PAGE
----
OKLAHOMA CITY (AP) -- The economic impact of the ongoing drought that's devastated much of Oklahoma's cotton crop is starting to be felt in farm-related industries.
A farm machinery dealer says his business stands to lose millions of dollars. A board member at a cooperative in southwest Oklahoma says the cotton gin has laid off one person and has not hired the 20 to 30 seasonal workers it usually employees during the cotton harvest.
Some farmers say any rains that fall now would come too late to save the cotton crop, which is grown primarily in southwestern Oklahoma.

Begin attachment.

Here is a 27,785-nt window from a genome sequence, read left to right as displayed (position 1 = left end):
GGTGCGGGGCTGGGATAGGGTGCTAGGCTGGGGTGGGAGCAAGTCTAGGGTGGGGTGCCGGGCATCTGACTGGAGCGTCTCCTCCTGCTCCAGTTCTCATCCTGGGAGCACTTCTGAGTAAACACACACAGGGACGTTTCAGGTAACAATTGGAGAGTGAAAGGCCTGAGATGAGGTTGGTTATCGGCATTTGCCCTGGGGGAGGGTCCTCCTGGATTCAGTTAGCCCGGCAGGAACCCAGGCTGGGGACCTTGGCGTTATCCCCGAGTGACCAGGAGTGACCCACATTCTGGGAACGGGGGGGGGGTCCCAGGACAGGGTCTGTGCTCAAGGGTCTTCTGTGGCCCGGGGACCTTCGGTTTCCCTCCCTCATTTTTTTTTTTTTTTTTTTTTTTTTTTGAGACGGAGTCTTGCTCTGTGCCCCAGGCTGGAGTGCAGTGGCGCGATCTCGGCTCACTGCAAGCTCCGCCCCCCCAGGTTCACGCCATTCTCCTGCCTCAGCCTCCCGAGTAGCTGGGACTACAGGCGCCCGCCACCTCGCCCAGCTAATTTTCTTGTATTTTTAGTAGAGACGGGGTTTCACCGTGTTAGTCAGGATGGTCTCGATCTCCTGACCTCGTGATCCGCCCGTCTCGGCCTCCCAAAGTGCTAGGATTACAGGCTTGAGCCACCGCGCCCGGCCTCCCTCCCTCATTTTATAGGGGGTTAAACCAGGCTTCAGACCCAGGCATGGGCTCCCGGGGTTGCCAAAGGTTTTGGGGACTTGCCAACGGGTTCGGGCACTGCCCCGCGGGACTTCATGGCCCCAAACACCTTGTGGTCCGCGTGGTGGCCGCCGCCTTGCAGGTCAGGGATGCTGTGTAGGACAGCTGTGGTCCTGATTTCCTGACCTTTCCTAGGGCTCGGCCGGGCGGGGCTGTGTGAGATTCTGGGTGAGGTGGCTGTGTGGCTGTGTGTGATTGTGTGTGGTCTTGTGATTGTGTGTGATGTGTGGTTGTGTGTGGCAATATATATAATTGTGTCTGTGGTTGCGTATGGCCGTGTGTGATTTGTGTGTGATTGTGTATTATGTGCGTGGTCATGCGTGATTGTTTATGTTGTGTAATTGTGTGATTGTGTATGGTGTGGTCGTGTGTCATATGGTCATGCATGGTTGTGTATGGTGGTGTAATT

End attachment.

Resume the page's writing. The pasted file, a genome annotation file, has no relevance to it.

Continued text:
The current U.S. Drought Monitor shows 90 percent of Oklahoma in extreme or exceptional drought. The monitor rated much of the western half of the state as in exceptional drought -- the worst category.
Copyright 2012 The Associated Press. All rights reserved. This material may not be published, broadcast, rewritten or redistributed.
It would be an urban legend arising out of the Oklahoma City tornadoes of May 20, if not for the fact that it happened on television.
Teenage star JADEN SMITH freaked out during a junket interview for his new film AFTER EARTH at the weekend (17May13) when a giant bug rested on the arm of his chair.